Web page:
Rural Relations
Pradeep Lokhande "connects" the small towns
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December 2001: Call him a walking talking encyclopaedia of rural India or just a lover of Indian villages. No matter how you describe him, the fact remains that Pradeep Lokhande has personally visited over 4,000 villages in India, recorded their populations, markets, education systems, consumer habits, and can rattle off these figures just like that.

That's creditable. But more so is the fact that he hasn't stopped at just travelling or documentation. He has used his travels to learn about the great digital divide between rural and urban India and is working towards taking computers to 28,000 village schools. Since February 2000, he has already installed 102 used computers, the first one being at the Mandardev village school in Maharashtra.

All this under the aegis of "Rural Relations", a rural consumer relations organisation that he runs in Pune. Its activities span 28,000 villages in Maharashtra, Gujarat, Madhya Pradesh, Rajasthan and Uttar Pradesh and giants like P&G and HLL have hired his services. It was during his market research and regular communication with the rural communities of students, teachers and parents that he began to understand the urgent need to eradicate computer illiteracy and inculcate a scientific temperament among rural children. He realised that a mere introduction to the computer - the epitome of a modern lifestyle - can do wonders for the confidence of these children.

"When these village children go to cities for employment or further study, they often get baffled at the sight of computers," says Lokhande. "One cannot imagine life without computers and yet such a large segment of our students have never even seen one, forget worked on one. It is possible that this can lead to a low self-confidence." Which is why, Lokhande's primary aim is to make rural children aware of a computer and its functions. "I want them to touch, try out and feel the PC," he says. Toward this end, Lokhande and his team have gone about collecting used computers from donors and gifting them to schools free of cost. The initial cost incurred by them is Rs. 1000 or so, and that comes out of Lokhande's pocket.

But the computers are not randomly distributed to just about anybody. The team first reviews the request from the school. It then checks if the school has (preferably) a student population of at least 200, at least one teacher who has received computer training at a government workshop and that the school does not already own a computer. It then provides the computer for its secondary students, believing that children in this age group are more open to new information.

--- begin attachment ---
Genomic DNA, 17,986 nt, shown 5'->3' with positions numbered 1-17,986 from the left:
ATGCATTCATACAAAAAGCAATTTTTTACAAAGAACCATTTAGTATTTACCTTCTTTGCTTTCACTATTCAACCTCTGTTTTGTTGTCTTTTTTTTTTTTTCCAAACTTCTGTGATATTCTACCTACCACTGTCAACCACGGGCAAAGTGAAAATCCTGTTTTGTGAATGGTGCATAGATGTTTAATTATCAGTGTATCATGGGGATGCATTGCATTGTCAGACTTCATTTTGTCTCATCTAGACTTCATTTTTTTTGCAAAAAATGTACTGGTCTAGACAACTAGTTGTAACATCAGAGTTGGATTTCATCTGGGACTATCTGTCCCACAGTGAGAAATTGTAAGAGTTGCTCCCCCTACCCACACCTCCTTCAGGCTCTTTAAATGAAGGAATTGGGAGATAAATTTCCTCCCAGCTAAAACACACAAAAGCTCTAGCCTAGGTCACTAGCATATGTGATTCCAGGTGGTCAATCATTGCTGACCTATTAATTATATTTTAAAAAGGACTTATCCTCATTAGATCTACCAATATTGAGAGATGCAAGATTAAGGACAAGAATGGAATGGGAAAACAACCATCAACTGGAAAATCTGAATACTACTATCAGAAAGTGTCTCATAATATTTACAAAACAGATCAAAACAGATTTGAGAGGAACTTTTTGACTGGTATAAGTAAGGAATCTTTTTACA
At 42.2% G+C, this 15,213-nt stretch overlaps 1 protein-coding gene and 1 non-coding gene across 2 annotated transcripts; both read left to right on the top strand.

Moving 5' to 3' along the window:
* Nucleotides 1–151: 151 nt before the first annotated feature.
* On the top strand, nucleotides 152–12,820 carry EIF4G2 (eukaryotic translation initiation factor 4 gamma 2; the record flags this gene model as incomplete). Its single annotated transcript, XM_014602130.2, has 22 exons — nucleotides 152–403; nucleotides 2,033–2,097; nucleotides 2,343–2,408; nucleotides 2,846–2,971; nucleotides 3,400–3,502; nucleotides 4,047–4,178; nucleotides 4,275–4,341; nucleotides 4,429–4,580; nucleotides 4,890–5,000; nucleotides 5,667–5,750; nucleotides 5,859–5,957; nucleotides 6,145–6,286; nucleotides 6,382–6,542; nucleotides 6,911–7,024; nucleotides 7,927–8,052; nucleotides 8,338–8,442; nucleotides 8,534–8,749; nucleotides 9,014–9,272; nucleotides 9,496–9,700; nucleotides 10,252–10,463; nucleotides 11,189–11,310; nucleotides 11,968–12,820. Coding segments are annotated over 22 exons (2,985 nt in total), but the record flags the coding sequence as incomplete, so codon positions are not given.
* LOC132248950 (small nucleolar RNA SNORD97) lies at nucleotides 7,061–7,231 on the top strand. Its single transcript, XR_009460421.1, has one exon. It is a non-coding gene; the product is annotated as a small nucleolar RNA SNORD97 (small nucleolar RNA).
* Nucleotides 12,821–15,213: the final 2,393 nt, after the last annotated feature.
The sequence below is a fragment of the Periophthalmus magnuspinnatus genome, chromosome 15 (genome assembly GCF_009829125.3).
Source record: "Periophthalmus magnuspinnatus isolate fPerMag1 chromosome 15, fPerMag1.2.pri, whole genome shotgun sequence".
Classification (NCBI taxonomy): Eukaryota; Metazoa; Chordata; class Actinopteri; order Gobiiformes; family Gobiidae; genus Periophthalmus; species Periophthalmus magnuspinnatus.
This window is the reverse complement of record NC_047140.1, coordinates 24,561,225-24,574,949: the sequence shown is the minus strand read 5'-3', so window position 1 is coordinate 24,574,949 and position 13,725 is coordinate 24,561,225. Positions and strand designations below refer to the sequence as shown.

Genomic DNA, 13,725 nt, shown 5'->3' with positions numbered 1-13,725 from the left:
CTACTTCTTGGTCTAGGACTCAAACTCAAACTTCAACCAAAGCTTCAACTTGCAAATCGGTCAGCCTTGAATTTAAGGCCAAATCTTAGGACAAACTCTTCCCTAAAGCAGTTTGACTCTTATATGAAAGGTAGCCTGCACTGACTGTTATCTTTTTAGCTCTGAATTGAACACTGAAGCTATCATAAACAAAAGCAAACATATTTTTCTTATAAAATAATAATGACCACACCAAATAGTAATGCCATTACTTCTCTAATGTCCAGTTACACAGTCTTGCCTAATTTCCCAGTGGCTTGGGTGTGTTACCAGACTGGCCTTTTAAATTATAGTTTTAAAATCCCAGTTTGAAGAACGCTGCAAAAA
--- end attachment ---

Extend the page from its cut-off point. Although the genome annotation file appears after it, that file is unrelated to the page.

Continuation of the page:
The team works on the premise that after this initial introduction, the school will try and harness enough funds on its own to either upgrade the existing computer or then buy a new one and initiate computer education in the school. The current figures show that 37 of the 102 schools have been pushed into buying new computers or upgrading the systems by the students.

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  • Lokhande has a reason for the use of second-hand computers. He says, "Even at home, we see that nobody lets kids touch brand new items. They are kept as display items, and that's precisely what we don't want. Moreover the cost factor is crucial." About 10 % of the computers have come from a leading research organisation and the remaining from other private firms or individuals, whom he is especially grateful to. Unfortunately, the corporate industry has not been too generous in its support.

    But lack of enthusiasm is not new to Lokhande. He remembers the launch of this project in 1998, when he had asked children from the rural schools he had visited to write letters and seek assistance from 28 public personalities. "These were luminaries from diverse fields like IT, media, business and even politics. I asked the kids to write to them and tell them that with the coming of the 21st century, they wished to be computer literate too and sought their support." Needless to add, he did not receive a single positive response. That was when he started off on his own, beginning with Mumbai and requesting citizens there to donate their used PCs.

    "However, the response of the students is unbelievable. The day we take the computer to a school is a once-in-a-lifetime moment for many of them. The way their eyes light up makes it all worthwhile," says Lokhande, with visible emotion. This particular project has been detailed with the "non-resident villager" as his target. His reasoning is that each of us has our roots somewhere in some village and to honour those roots, we must come together and give something back to the rural societies.

    For that matter, his entire rural relations outfit functions on a similar philosophy. In his objective to market concepts and not products, he begins by introducing subjects such as oral care and hygiene and then bringing in toothpastes and soaps. Following that, he ensures sustained communication with the villagers, continuously sending them health care and other tips and inviting their feedback. The result being that hundreds of letters pour into his office and the communication chain is never broken.

    It's not surprising that Lokhande has been able to relate so well to the rural sector. He himself hails from Wai, a town about 140 kms from Pune. Having gone through the rigours of small-town life himself, he wishes to bring about a change, either through his profession of rural marketing or then through his vocation of community service.

    Rasika Dhavse
    December 2001

    Rasika Dhavse is a freelance writer, living in Pune.